September 10, 2007

Beer Can Chicken Thoughts

Beer Can Chicken - Try 2

Beer can chicken… can’t it?


Beer Can Chicken Recipe

This weekend I made my second run at “beer can chicken.” It’s not a complicated recipe at all, but the first time I made it I was not careful with my placement of the temperature probe (distracted after burning my fingers) and the breast meat was a little undercooked. The second attempt was a success, so I figured I’d post my observations.

Also, I have questions and skepticism about the reasoning behind using this method. What else is new?

Beer Can Chicken is a pretty darn simple dish to prepare. Roast chicken isn’t complicated in the first place, but the beer can chicken method is compelling mainly because it involves a couple of things so many people have handy - a grill and a can of beer.

Recipes can be found very easily on the internet. The basic steps (which I followed) are:

  1. Get a can of beer and a chicken of about 4 lbs.
  2. Drink about half the can of beer.
  3. Take the giblets out of the chicken cavity, rinse and pat the chicken dry.
  4. Rub dry spices onto the skin of the chicken and inside the cavity.
  5. Grasp the chicken by the legs, slip the chicken down over the half-full can as far as it will go.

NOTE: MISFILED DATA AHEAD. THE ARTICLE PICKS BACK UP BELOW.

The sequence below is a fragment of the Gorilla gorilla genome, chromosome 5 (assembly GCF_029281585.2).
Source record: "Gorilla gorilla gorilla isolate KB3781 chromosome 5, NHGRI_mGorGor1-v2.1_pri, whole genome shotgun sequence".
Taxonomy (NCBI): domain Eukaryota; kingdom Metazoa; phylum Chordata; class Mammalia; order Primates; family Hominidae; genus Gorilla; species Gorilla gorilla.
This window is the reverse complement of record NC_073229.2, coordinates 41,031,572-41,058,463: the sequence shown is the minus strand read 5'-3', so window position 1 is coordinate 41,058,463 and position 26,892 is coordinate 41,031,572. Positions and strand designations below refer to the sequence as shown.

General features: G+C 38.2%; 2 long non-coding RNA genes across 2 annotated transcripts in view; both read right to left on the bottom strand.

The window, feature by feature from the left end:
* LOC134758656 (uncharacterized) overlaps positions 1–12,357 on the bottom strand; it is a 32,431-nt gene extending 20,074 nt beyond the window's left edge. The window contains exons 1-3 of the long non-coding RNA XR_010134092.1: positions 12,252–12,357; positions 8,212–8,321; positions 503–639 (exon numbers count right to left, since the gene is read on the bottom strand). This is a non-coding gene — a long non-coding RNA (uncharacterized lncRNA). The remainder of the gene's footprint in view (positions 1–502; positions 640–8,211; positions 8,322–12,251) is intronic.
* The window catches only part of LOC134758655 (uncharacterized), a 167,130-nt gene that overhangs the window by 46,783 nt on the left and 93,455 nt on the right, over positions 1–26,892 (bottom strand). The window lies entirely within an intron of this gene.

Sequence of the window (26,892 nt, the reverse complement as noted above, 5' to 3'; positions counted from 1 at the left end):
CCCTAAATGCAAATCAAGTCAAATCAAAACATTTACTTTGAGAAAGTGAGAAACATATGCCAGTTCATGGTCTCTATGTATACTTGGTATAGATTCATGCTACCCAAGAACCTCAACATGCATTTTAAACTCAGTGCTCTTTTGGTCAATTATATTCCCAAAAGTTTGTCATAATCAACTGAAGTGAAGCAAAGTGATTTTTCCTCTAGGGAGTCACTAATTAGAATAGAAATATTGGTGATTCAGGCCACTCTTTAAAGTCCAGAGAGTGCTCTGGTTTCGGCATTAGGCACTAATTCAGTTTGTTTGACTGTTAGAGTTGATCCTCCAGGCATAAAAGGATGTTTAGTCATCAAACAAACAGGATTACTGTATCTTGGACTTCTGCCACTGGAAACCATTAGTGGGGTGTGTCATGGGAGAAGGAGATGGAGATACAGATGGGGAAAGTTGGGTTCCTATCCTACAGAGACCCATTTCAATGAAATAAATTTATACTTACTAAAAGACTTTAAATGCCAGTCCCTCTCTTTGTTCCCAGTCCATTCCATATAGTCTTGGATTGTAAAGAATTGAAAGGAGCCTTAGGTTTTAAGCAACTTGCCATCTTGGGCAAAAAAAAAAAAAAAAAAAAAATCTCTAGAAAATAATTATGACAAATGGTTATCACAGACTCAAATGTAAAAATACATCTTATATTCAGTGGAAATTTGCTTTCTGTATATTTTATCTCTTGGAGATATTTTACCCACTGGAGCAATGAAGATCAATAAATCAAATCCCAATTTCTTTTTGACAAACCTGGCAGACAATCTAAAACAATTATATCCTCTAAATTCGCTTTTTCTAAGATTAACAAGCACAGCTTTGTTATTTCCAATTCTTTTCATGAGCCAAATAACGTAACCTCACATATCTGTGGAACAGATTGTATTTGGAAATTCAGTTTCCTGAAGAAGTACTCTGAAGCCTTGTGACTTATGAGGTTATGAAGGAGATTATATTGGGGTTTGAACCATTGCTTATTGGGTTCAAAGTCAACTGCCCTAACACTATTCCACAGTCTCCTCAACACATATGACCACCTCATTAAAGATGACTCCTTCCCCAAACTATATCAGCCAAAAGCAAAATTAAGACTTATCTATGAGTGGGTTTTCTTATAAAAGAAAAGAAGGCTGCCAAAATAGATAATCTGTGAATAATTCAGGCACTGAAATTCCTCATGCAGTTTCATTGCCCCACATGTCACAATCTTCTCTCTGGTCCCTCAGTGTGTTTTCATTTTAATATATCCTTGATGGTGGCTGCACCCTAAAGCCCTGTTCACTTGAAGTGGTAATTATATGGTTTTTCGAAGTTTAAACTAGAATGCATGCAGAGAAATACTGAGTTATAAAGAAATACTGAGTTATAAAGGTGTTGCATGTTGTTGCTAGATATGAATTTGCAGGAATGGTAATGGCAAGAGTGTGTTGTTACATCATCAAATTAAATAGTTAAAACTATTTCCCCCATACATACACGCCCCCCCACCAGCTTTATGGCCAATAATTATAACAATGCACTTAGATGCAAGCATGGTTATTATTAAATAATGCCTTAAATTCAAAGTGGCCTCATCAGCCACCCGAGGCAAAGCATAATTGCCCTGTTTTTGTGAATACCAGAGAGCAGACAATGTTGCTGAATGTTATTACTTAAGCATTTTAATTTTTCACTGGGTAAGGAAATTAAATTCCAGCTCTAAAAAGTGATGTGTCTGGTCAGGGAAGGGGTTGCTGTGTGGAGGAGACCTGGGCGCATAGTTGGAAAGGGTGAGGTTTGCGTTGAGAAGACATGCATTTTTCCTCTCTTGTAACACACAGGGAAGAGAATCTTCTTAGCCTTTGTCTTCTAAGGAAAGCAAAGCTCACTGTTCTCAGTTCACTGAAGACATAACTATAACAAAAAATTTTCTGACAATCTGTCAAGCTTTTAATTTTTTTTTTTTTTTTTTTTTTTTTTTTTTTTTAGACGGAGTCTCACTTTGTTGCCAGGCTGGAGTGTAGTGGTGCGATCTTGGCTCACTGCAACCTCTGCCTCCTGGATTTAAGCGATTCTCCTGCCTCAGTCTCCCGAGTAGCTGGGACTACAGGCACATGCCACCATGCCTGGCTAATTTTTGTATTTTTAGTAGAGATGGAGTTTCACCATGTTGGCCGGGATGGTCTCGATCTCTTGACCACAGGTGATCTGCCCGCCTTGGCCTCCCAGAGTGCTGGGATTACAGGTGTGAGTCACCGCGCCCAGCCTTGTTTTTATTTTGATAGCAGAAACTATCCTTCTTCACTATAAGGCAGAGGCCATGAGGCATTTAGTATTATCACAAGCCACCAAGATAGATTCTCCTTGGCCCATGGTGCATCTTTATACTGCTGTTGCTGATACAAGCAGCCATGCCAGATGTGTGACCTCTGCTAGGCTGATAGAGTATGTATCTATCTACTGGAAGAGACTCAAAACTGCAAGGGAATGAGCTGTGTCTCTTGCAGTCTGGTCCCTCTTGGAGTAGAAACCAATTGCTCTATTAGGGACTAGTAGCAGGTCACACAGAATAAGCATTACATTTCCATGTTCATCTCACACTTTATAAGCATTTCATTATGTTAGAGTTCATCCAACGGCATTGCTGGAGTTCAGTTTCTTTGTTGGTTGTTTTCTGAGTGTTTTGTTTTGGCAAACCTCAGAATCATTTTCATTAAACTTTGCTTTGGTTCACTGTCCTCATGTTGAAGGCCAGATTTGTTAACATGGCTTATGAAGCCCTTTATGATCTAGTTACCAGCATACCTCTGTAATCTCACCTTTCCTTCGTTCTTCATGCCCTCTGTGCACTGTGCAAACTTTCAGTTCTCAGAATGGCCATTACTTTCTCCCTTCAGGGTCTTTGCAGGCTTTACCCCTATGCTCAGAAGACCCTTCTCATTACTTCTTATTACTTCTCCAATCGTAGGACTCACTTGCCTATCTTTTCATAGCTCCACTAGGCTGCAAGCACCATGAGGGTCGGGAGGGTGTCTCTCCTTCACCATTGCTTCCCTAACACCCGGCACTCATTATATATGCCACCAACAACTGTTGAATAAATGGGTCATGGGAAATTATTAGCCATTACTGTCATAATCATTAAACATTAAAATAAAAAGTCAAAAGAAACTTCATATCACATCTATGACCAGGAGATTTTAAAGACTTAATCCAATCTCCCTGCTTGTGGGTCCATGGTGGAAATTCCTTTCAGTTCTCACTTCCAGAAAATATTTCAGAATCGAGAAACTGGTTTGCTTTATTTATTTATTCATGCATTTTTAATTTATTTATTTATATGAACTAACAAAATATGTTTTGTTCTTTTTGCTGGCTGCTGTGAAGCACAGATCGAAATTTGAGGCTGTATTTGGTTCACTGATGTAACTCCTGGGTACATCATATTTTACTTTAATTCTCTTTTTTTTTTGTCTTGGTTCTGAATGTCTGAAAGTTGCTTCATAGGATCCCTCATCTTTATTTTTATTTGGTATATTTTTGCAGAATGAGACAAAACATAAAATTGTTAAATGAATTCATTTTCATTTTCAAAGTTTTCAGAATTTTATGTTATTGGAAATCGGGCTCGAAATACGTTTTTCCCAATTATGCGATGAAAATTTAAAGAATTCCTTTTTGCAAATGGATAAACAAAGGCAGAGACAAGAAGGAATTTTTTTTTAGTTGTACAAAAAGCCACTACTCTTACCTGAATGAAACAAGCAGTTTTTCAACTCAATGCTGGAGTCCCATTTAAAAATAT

6. Arrange the bird on the grill using the can and two legs as a tripod. Breast towards you and leaning enough so it is quite stable.
  7. Roast the bird with indirect heat — meaning no heat directly below the bird.
  8. Cook until a heat measurement in the breast (near the bone) is 180 Fahrenheit degrees1.
  9. Rest the chicken for 10 minutes before removing the can and serving.

Beer Can Chicken Tips

Now, some of my details and recommendations.

  • Make sure the breast is facing you on the grill or in the oven, for easier access to place your thermometer.
  • You can find suggestions for spice rubs on the internet; use whatever you like. Here’s what I used:
    • Lowry’s Seasoned Salt on the inside of the bird
    • McCormick’s Montreal Chicken Seasoning on the skin.
    • Garlic powder also on the skin.
    • If you’d prefer a wet rub, I’d suggest starting with a base of mashed garlic. You just can’t go wrong with fresh garlic. Add salt, a little sugar, paprika, pepper… and either stop there or wing it with whatever smells good in your spice cabinet. Follow your nose.
  • Using tongs to grasp the beer can at the end of cooking will keep your hands away from hot beer. Or, you could put the chicken in a bowl and stick a skewer through the bottom of the can. The beer will drain out of the can into the bowl and the skewer can be used to pull out the can. It won’t slip like tongs might.
  • I used Budweiser. But the cheapest beer you can use is probably the best.
  • Use a drip pan if you don’t want chicken fat getting on whatever is under the bird. If chicken fat hits flames, it will likely flare up. That can be dangerous and/or can scorch your bird.